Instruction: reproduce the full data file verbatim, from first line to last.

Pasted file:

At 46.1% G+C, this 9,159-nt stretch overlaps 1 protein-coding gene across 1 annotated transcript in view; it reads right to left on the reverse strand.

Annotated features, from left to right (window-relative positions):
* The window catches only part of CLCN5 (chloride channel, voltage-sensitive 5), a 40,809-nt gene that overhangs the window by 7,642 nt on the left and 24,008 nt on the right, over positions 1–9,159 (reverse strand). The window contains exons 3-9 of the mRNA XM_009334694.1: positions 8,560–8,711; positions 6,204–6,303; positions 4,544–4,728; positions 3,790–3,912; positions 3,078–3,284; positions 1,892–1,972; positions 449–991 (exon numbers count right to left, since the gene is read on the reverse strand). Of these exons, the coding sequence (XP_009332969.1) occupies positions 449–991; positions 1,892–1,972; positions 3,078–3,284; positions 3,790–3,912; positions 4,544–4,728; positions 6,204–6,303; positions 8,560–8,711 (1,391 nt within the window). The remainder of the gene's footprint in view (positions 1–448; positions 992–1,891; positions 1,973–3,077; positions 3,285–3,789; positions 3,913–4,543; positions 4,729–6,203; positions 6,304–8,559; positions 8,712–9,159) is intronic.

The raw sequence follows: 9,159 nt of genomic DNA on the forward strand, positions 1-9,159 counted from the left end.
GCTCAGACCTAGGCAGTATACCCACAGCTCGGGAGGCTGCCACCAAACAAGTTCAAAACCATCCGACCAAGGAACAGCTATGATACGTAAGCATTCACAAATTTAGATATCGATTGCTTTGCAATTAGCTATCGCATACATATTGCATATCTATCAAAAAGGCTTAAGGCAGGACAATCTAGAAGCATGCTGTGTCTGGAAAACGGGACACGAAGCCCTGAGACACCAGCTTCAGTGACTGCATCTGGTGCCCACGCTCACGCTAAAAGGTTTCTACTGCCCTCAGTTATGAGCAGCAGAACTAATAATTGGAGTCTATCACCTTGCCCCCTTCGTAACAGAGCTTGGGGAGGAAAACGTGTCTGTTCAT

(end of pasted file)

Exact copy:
At 46.1% G+C, this 9,159-nt stretch overlaps 1 protein-coding gene across 1 annotated transcript in view; it reads right to left on the reverse strand.

Annotated features, from left to right (window-relative positions):
* The window catches only part of CLCN5 (chloride channel, voltage-sensitive 5), a 40,809-nt gene that overhangs the window by 7,642 nt on the left and 24,008 nt on the right, over positions 1–9,159 (reverse strand). The window contains exons 3-9 of the mRNA XM_009334694.1: positions 8,560–8,711; positions 6,204–6,303; positions 4,544–4,728; positions 3,790–3,912; positions 3,078–3,284; positions 1,892–1,972; positions 449–991 (exon numbers count right to left, since the gene is read on the reverse strand). Of these exons, the coding sequence (XP_009332969.1) occupies positions 449–991; positions 1,892–1,972; positions 3,078–3,284; positions 3,790–3,912; positions 4,544–4,728; positions 6,204–6,303; positions 8,560–8,711 (1,391 nt within the window). The remainder of the gene's footprint in view (positions 1–448; positions 992–1,891; positions 1,973–3,077; positions 3,285–3,789; positions 3,913–4,543; positions 4,729–6,203; positions 6,304–8,559; positions 8,712–9,159) is intronic.

The raw sequence follows: 9,159 nt of genomic DNA on the forward strand, positions 1-9,159 counted from the left end.
GCTCAGACCTAGGCAGTATACCCACAGCTCGGGAGGCTGCCACCAAACAAGTTCAAAACCATCCGACCAAGGAACAGCTATGATACGTAAGCATTCACAAATTTAGATATCGATTGCTTTGCAATTAGCTATCGCATACATATTGCATATCTATCAAAAAGGCTTAAGGCAGGACAATCTAGAAGCATGCTGTGTCTGGAAAACGGGACACGAAGCCCTGAGACACCAGCTTCAGTGACTGCATCTGGTGCCCACGCTCACGCTAAAAGGTTTCTACTGCCCTCAGTTATGAGCAGCAGAACTAATAATTGGAGTCTATCACCTTGCCCCCTTCGTAACAGAGCTTGGGGAGGAAAACGTGTCTGTTCAT